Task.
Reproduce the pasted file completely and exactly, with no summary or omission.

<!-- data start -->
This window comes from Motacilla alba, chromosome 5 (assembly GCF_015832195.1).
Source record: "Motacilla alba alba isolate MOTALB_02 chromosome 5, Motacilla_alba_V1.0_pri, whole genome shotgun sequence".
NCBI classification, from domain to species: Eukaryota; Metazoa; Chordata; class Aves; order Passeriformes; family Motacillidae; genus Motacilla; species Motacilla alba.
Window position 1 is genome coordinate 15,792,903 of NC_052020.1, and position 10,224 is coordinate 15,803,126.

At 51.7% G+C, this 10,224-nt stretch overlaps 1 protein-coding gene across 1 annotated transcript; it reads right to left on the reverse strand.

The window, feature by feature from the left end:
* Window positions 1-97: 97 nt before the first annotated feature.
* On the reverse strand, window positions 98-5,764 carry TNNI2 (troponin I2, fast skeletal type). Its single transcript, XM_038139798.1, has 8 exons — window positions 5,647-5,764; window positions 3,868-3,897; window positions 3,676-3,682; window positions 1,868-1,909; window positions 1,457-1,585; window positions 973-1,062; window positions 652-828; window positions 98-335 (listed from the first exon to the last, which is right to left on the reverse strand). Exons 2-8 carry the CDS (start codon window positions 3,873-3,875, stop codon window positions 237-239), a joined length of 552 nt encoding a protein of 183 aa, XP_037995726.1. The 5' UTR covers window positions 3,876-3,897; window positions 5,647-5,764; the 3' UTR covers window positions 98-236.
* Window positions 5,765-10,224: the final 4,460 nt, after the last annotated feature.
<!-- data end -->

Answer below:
This window comes from Motacilla alba, chromosome 5 (assembly GCF_015832195.1).
Source record: "Motacilla alba alba isolate MOTALB_02 chromosome 5, Motacilla_alba_V1.0_pri, whole genome shotgun sequence".
NCBI classification, from domain to species: Eukaryota; Metazoa; Chordata; class Aves; order Passeriformes; family Motacillidae; genus Motacilla; species Motacilla alba.
Window position 1 is genome coordinate 15,792,903 of NC_052020.1, and position 10,224 is coordinate 15,803,126.

At 51.7% G+C, this 10,224-nt stretch overlaps 1 protein-coding gene across 1 annotated transcript; it reads right to left on the reverse strand.

The window, feature by feature from the left end:
* Window positions 1-97: 97 nt before the first annotated feature.
* On the reverse strand, window positions 98-5,764 carry TNNI2 (troponin I2, fast skeletal type). Its single transcript, XM_038139798.1, has 8 exons — window positions 5,647-5,764; window positions 3,868-3,897; window positions 3,676-3,682; window positions 1,868-1,909; window positions 1,457-1,585; window positions 973-1,062; window positions 652-828; window positions 98-335 (listed from the first exon to the last, which is right to left on the reverse strand). Exons 2-8 carry the CDS (start codon window positions 3,873-3,875, stop codon window positions 237-239), a joined length of 552 nt encoding a protein of 183 aa, XP_037995726.1. The 5' UTR covers window positions 3,876-3,897; window positions 5,647-5,764; the 3' UTR covers window positions 98-236.
* Window positions 5,765-10,224: the final 4,460 nt, after the last annotated feature.